14 stories by Hemingway, published in 1933.
“The Light of the World,” set in a small town in the Middle West, has for its chief character a fat, blonde prostitute, who recalls nostalgically the prizefighter who furnished the one rudimentary romantic episode of her life. “A Clean, Well-Lighted Place” portrays the desolate lives of a waiter and a customer of a Spanish café. “The Sea Change” tells of the tragic separation of a young couple, when the girl drifts into a homosexual relation with another woman. “A Way You'll Never Be” describes the hysterical reaction of a young American officer in the Italian army, when he is relieved from active duty and thus has time to become aware of the significance of the war. “Homage to Switzerland” contains three vignettes of fatuous middle-class American tourists in Europe. “A Natural History of the Dead” is a bitter satire on the results of modern warfare. “The Gambler, the Nun, and the Radio” is concerned with two hospital patients, a Mexican gambler and an author, and the way in which the writer cynically plays upon the phrase “the opium of the people.”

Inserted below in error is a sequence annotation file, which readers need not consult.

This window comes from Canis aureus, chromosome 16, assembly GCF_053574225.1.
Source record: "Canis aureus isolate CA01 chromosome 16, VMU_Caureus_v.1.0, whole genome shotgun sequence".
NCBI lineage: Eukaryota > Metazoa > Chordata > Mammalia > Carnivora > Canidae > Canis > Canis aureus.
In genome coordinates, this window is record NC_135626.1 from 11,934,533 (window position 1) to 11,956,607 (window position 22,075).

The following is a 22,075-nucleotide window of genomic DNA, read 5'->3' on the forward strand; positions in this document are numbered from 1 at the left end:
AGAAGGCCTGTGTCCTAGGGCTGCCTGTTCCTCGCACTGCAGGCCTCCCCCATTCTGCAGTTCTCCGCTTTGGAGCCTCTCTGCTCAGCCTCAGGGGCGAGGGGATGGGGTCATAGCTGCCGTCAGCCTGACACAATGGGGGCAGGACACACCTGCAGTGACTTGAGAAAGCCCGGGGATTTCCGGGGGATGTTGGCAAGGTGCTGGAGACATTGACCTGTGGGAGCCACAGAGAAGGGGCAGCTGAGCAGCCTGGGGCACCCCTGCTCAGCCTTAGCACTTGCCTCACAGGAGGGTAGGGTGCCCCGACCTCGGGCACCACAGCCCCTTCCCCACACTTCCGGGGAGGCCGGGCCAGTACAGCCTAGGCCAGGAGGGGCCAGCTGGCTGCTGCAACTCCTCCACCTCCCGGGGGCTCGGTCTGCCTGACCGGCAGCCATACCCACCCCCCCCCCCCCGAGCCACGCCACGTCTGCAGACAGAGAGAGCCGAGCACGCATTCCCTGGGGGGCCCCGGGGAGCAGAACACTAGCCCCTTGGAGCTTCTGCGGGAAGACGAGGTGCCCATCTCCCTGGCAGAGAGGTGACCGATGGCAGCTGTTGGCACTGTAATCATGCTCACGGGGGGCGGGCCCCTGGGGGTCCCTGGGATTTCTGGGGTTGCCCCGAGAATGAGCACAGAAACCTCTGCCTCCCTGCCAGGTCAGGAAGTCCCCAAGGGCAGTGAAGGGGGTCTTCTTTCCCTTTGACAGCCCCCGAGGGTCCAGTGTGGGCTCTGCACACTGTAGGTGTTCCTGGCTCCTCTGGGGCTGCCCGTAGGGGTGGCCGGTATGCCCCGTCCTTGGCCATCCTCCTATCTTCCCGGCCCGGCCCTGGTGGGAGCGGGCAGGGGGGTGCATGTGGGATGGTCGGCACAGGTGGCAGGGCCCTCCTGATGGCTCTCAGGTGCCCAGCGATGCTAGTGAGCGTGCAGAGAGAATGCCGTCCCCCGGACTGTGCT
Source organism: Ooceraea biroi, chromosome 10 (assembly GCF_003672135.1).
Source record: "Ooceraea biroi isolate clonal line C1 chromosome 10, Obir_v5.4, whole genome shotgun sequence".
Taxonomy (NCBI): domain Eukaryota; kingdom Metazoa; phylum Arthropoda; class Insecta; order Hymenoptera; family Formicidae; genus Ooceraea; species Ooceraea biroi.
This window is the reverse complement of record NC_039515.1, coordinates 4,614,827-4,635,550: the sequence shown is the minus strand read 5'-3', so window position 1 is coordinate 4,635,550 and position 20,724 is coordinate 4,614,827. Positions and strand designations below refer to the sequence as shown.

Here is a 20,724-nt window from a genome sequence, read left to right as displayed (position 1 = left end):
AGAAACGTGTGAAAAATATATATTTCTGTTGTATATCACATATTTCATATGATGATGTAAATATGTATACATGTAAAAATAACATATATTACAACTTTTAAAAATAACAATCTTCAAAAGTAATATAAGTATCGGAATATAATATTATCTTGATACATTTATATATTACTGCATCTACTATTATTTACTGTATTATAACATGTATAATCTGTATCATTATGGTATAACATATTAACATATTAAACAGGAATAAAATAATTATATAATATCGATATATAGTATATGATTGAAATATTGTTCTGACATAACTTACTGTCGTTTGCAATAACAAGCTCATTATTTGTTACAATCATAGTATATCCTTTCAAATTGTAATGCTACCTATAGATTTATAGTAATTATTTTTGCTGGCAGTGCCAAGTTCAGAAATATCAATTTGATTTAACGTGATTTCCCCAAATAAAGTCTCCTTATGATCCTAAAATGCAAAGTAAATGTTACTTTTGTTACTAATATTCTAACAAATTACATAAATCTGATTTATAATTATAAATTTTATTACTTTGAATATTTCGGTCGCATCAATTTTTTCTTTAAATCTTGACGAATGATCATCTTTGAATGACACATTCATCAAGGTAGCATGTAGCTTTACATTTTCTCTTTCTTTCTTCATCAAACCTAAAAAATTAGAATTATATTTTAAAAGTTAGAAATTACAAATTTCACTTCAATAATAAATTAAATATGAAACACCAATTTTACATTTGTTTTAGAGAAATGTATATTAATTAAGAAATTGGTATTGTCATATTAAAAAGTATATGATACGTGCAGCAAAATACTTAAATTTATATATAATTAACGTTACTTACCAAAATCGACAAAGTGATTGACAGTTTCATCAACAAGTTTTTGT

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Ernest Hemingway (1899—1961) American novelist, short-story writer, and journalist